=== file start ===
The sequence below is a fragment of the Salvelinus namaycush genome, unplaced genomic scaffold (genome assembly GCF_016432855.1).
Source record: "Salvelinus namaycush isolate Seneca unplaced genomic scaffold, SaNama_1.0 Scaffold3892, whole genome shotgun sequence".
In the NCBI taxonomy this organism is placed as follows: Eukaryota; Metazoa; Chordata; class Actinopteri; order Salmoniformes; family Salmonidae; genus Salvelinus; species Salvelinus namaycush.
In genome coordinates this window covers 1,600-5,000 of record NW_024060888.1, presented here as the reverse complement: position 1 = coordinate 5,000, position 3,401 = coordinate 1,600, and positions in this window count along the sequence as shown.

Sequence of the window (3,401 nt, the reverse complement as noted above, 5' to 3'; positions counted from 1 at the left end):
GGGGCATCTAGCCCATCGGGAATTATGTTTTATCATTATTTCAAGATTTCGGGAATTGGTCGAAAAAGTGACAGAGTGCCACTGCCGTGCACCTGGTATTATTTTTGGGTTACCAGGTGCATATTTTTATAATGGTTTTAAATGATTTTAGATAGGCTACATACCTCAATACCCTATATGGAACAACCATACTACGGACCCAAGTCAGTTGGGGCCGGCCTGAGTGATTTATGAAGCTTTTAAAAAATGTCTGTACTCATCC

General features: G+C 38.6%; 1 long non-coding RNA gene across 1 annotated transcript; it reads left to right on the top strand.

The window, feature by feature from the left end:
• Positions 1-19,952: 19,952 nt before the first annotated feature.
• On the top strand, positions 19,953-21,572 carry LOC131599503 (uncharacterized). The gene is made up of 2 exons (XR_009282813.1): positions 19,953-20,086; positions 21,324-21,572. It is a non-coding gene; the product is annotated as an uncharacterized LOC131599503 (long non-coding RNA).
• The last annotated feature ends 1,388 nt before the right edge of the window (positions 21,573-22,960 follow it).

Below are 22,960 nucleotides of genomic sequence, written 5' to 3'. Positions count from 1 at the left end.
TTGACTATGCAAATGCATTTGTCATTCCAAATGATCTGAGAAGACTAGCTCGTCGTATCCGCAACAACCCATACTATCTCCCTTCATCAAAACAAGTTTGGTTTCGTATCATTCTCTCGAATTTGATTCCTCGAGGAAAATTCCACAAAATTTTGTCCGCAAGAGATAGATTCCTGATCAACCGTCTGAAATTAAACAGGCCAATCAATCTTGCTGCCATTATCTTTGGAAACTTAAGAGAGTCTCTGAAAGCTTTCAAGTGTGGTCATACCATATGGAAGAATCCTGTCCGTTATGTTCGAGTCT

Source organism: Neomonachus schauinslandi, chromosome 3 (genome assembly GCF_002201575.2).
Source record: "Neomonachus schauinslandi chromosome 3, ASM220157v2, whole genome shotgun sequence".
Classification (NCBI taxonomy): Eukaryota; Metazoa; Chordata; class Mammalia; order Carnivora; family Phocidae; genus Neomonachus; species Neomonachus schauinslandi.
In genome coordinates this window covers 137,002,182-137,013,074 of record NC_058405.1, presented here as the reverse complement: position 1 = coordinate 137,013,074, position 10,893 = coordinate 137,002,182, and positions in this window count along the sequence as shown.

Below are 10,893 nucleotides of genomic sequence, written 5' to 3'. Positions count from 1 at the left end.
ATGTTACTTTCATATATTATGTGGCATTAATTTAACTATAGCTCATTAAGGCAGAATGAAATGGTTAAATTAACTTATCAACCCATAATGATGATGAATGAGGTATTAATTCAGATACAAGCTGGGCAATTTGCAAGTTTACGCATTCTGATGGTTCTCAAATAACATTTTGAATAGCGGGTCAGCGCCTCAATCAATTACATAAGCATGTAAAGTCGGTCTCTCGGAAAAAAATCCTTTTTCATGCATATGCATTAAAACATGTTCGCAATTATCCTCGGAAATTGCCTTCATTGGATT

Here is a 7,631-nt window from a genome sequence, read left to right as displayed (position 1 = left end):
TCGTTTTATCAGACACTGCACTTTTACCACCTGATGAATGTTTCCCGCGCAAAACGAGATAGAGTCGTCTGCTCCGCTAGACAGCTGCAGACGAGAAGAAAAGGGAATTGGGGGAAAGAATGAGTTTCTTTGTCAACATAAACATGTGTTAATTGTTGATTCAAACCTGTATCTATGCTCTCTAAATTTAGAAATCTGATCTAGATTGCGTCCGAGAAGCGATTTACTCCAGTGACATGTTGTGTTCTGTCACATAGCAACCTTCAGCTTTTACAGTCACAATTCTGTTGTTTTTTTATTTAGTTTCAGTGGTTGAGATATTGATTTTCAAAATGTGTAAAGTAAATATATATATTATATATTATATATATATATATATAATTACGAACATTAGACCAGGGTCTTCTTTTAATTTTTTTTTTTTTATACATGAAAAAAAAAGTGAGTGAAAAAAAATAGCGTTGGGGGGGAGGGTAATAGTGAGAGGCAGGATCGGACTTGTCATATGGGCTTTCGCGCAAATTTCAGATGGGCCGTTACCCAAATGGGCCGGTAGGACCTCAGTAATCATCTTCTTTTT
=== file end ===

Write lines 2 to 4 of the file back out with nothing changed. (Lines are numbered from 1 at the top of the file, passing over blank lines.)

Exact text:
Source record: "Salvelinus namaycush isolate Seneca unplaced genomic scaffold, SaNama_1.0 Scaffold3892, whole genome shotgun sequence".
In the NCBI taxonomy this organism is placed as follows: Eukaryota; Metazoa; Chordata; class Actinopteri; order Salmoniformes; family Salmonidae; genus Salvelinus; species Salvelinus namaycush.
In genome coordinates this window covers 1,600-5,000 of record NW_024060888.1, presented here as the reverse complement: position 1 = coordinate 5,000, position 3,401 = coordinate 1,600, and positions in this window count along the sequence as shown.